Anne G. Hanley
My new book project, “1872: Standardizing the Brazilian Nation,” looks at two major events that took place in Brazil in 1872: the conduct of the first national census and the adoption of the metric system of weights and measures. These events were important because they had the potential to integrate the domestic economy of Brazil, a continental-sized nation, in a basic, functional manner. Prior to the adoption of the metric system Brazilians used regional weights and measures of differing values, making long-distance exchange difficult. Prior to the national census, Brazilian planners lacked much beyond a general understanding of the demographics of the internal market. Both innovations brought Brazilians into closer contact with state officials whose policies had powerful effects on their livelihoods. This projects opens an investigation into the history of Brazil’s domestic economy, where most Brazilians lived and worked and where government initiatives had the greatest potential to affect their quality of life and standard of living. This research is supported by an NEH Summer Stipend.
- The Public Good and the Brazilian State: municipal finance and the provision of public services in São Paulo, Brazil 1822-1930. University of Chicago Press, March 2018.
- Native Capital: Financial Institutions and Economic Development in São Paulo, Brazil, 1850-1920, Stanford University Press, 2005.
- “Municipal Plenty, Municipal Poverty, and Brazilian Economic Development, 1836-1850” With Luciana Suarez Lopes. Latin American Research Review, 52, no.2 (June 2017).
- “Critiquing the Bank: 60 years of BNDES in the academy” With Julio Manuel Pires, Maurício Jorge Pinto de Souza, Renato Leite Marcondes, Rosane Nunes de Faria, and Sérgio Naruhiko Sakurai. Journal of Latin American Studies, 48, no. 4 (2016): 823-850.
- “A quantitative analysis of the academic economic literature regarding the Brazilian development bank (BNDES)” With Alex Luiz Ferreira, Júlio Manuel Pires, Maurício Jorge Pinto de Souza, Renato Leite Marcondes, Rosane Nunes de Faria, and Sérgio Naruhiko Sakurai. EconomiA, July 23, 2015.
- “Alice in Accounting Land: the Adventures of Two Economic Historians in Accounting Records of the 19th Century” with Luciana Suarez Lopes. Revista Contabilidade & Finanças. Vol. 25, No. special issue. São Paulo Sept./Dec. 2014.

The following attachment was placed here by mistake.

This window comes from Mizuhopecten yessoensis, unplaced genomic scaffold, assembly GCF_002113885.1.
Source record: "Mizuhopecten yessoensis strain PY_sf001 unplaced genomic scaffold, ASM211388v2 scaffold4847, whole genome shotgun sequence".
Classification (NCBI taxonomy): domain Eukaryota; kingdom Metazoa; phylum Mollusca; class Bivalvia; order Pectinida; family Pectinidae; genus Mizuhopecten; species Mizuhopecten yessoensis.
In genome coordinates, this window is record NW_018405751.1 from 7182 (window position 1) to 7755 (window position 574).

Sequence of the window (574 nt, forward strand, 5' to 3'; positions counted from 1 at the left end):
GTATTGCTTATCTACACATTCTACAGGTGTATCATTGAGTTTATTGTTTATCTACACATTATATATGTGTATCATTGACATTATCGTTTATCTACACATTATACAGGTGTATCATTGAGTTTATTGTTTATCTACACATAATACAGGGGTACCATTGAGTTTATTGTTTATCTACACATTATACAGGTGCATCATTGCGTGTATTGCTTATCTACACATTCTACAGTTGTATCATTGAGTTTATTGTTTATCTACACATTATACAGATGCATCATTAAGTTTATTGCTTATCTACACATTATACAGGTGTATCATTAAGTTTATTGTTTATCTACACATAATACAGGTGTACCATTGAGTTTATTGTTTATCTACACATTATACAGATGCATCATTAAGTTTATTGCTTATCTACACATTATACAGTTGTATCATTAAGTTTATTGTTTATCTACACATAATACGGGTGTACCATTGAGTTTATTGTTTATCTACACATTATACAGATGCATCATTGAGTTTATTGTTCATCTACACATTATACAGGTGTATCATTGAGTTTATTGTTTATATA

- “Bancos e o desenvolvimento econômico de São Paulo no século XIX” In Brasileiros e Brasilianistas: novas gerações, novos olhares. Uma homenagem a Emília Viotti da Costa. São Paulo: Arquivo Público do Estado de São Paulo, 2014.
- “A Failure to Deliver: Municipal Poverty and the Provision of Public Services in Imperial São Paulo, Brazil 1822-1889” Journal of Urban History Vol 39, No. 3 (May 2013): 513-535.
- “Introdução” in La Bourse de São Paulo 1911 (Reprodução Histórica) São Paulo: BM&F BOVESPA, 2012.
- “Financing Brazil’s Industrialization” in Reconceptualizing the Industrial Revolution edited by Jeff Horn, Leonard L. Rosenband and Merritt Roe Smith. Cambridge: MIT Press, 2010.
- “Bancos na Transição Republicana em São Paulo: O Financiamento Hipotecário (1888-1901)” with Renato Leite Marcondes. Estudos Econômicos, Volume 40, Number 1 (March 2010).
- “Is It Who You Know? Entrepreneurs and Bankers in São Paulo, Brazil, at the Turn of the Twentieth Century.” Enterprise and Society, Volume 5, Number 2 (June 2004).
- “A Bolsa de Valores e o financiamento de empresas em São Paulo, 1886-1917” História Econômica e História de Empresas Vol. IV, No. 1 (2001).
- “Business Finance and the São Paulo Bolsa, 1886-1917” in Latin America and the World Economy: Essays in Quantitative Economic History edited by John Coatsworth and Alan Taylor. Cambridge: Harvard University Press, 1998.
I enjoy teaching courses on modern Latin America, with an emphasis on the region’s economic, political, and social underdevelopment. I regularly teach Modern Latin America, a survey from independence (1820s) to the present, and History of Brazil, which covers the sweep of Brazilian history from the early encounters between Amerindians, Europeans, and Africans to the modern day. I offer the course Inequality in Latin America that explores the roots of modern Latin America's persistent gap between rich and poor and enjoy teaching Latin America through Film. My new course, The Latin American City, explores urban life from the first colonial Spanish and Portuguese settlements to the challenges of the modern day mega-city.
- HIST 381 Colonial Latin America
- HIST 382 Modern Latin America
- HIST 383 Latin America Through Film
- HIST 395 Historical Methods
- HIST 484 History of Brazil
- HIST 486 Inequality in Latin America
- HIST 487 The Latin American City
- HIST 495 Senior Thesis
- HIST 620 Capitalism
- HIST 620 The City in History
Anne G. Hanley
Ph.D., Stanford University, 1995